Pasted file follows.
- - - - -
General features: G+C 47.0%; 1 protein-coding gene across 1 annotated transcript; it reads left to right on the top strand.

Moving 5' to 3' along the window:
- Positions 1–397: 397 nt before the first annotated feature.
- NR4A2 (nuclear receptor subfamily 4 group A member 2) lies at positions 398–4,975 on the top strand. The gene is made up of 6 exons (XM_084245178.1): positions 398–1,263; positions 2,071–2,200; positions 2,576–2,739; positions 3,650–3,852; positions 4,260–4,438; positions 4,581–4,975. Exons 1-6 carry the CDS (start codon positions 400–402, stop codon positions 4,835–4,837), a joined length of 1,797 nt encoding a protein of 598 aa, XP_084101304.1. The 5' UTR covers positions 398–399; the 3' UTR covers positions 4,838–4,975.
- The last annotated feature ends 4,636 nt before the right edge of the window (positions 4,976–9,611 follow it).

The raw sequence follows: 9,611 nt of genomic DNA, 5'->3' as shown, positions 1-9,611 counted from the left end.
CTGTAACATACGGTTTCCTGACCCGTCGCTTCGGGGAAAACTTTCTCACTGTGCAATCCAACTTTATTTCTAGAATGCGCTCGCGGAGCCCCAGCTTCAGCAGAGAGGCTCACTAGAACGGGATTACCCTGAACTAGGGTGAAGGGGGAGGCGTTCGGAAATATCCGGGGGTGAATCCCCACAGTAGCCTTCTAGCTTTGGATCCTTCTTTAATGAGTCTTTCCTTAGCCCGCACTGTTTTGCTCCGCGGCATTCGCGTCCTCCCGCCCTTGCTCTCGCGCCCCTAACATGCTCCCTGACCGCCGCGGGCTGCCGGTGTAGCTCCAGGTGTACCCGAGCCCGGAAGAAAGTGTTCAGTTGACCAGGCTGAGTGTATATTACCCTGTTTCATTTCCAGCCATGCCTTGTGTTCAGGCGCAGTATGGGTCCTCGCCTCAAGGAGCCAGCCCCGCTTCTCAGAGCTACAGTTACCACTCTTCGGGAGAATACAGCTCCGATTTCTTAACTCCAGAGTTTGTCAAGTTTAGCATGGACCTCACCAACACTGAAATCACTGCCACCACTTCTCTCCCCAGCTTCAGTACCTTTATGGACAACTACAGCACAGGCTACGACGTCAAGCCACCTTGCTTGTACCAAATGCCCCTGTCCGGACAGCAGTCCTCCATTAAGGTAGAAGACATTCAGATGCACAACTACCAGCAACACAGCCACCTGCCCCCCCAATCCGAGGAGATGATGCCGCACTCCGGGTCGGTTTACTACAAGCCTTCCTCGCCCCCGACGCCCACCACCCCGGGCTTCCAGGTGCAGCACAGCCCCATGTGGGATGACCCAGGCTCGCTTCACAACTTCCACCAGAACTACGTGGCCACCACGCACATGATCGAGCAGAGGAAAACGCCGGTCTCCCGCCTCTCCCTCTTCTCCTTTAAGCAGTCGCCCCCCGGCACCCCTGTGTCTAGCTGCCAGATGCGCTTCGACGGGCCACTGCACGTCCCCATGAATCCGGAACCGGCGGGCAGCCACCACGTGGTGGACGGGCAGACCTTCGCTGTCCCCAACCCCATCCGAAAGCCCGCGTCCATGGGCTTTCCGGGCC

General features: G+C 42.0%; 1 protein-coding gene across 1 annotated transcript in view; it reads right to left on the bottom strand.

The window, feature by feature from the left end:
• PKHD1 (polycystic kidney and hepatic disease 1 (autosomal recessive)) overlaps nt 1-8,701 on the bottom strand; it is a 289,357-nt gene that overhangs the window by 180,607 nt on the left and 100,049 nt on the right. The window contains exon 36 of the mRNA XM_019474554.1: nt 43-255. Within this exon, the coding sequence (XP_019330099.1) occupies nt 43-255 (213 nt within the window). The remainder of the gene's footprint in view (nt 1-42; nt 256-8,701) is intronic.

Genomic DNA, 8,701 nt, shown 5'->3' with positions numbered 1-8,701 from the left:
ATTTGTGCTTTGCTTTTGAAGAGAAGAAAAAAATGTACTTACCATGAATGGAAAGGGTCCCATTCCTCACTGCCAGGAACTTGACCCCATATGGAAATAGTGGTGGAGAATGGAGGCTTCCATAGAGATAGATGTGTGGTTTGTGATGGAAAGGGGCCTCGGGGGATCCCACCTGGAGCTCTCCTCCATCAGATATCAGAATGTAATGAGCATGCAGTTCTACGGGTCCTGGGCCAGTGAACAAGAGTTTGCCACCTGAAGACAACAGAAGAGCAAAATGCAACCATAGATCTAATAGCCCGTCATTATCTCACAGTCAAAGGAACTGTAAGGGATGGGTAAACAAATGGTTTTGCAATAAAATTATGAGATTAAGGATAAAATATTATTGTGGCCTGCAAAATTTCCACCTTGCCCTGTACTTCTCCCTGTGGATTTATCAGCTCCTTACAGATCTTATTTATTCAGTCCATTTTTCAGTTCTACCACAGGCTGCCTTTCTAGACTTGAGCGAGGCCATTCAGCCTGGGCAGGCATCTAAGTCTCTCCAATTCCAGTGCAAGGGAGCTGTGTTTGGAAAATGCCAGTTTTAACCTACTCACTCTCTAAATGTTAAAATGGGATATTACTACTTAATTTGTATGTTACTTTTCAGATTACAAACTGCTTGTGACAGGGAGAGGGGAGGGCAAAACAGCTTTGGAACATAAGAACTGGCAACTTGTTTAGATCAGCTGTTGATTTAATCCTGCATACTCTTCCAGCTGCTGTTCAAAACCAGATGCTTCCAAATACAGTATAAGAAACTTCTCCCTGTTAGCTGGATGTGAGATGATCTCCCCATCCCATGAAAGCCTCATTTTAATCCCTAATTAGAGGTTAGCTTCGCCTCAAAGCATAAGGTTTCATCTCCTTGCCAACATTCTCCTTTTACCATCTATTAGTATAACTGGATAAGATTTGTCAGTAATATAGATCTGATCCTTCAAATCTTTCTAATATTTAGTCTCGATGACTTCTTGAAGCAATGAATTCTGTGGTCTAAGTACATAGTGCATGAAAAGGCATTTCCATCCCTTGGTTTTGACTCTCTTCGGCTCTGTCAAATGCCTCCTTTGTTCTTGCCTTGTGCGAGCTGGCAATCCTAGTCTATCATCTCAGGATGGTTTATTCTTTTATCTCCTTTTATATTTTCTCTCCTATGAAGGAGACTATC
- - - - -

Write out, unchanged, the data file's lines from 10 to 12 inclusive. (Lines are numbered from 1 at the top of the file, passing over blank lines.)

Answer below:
• PKHD1 (polycystic kidney and hepatic disease 1 (autosomal recessive)) overlaps nt 1-8,701 on the bottom strand; it is a 289,357-nt gene that overhangs the window by 180,607 nt on the left and 100,049 nt on the right. The window contains exon 36 of the mRNA XM_019474554.1: nt 43-255. Within this exon, the coding sequence (XP_019330099.1) occupies nt 43-255 (213 nt within the window). The remainder of the gene's footprint in view (nt 1-42; nt 256-8,701) is intronic.

Genomic DNA, 8,701 nt, shown 5'->3' with positions numbered 1-8,701 from the left:
ATTTGTGCTTTGCTTTTGAAGAGAAGAAAAAAATGTACTTACCATGAATGGAAAGGGTCCCATTCCTCACTGCCAGGAACTTGACCCCATATGGAAATAGTGGTGGAGAATGGAGGCTTCCATAGAGATAGATGTGTGGTTTGTGATGGAAAGGGGCCTCGGGGGATCCCACCTGGAGCTCTCCTCCATCAGATATCAGAATGTAATGAGCATGCAGTTCTACGGGTCCTGGGCCAGTGAACAAGAGTTTGCCACCTGAAGACAACAGAAGAGCAAAATGCAACCATAGATCTAATAGCCCGTCATTATCTCACAGTCAAAGGAACTGTAAGGGATGGGTAAACAAATGGTTTTGCAATAAAATTATGAGATTAAGGATAAAATATTATTGTGGCCTGCAAAATTTCCACCTTGCCCTGTACTTCTCCCTGTGGATTTATCAGCTCCTTACAGATCTTATTTATTCAGTCCATTTTTCAGTTCTACCACAGGCTGCCTTTCTAGACTTGAGCGAGGCCATTCAGCCTGGGCAGGCATCTAAGTCTCTCCAATTCCAGTGCAAGGGAGCTGTGTTTGGAAAATGCCAGTTTTAACCTACTCACTCTCTAAATGTTAAAATGGGATATTACTACTTAATTTGTATGTTACTTTTCAGATTACAAACTGCTTGTGACAGGGAGAGGGGAGGGCAAAACAGCTTTGGAACATAAGAACTGGCAACTTGTTTAGATCAGCTGTTGATTTAATCCTGCATACTCTTCCAGCTGCTGTTCAAAACCAGATGCTTCCAAATACAGTATAAGAAACTTCTCCCTGTTAGCTGGATGTGAGATGATCTCCCCATCCCATGAAAGCCTCATTTTAATCCCTAATTAGAGGTTAGCTTCGCCTCAAAGCATAAGGTTTCATCTCCTTGCCAACATTCTCCTTTTACCATCTATTAGTATAACTGGATAAGATTTGTCAGTAATATAGATCTGATCCTTCAAATCTTTCTAATATTTAGTCTCGATGACTTCTTGAAGCAATGAATTCTGTGGTCTAAGTACATAGTGCATGAAAAGGCATTTCCATCCCTTGGTTTTGACTCTCTTCGGCTCTGTCAAATGCCTCCTTTGTTCTTGCCTTGTGCGAGCTGGCAATCCTAGTCTATCATCTCAGGATGGTTTATTCTTTTATCTCCTTTTATATTTTCTCTCCTATGAAGGAGACTATC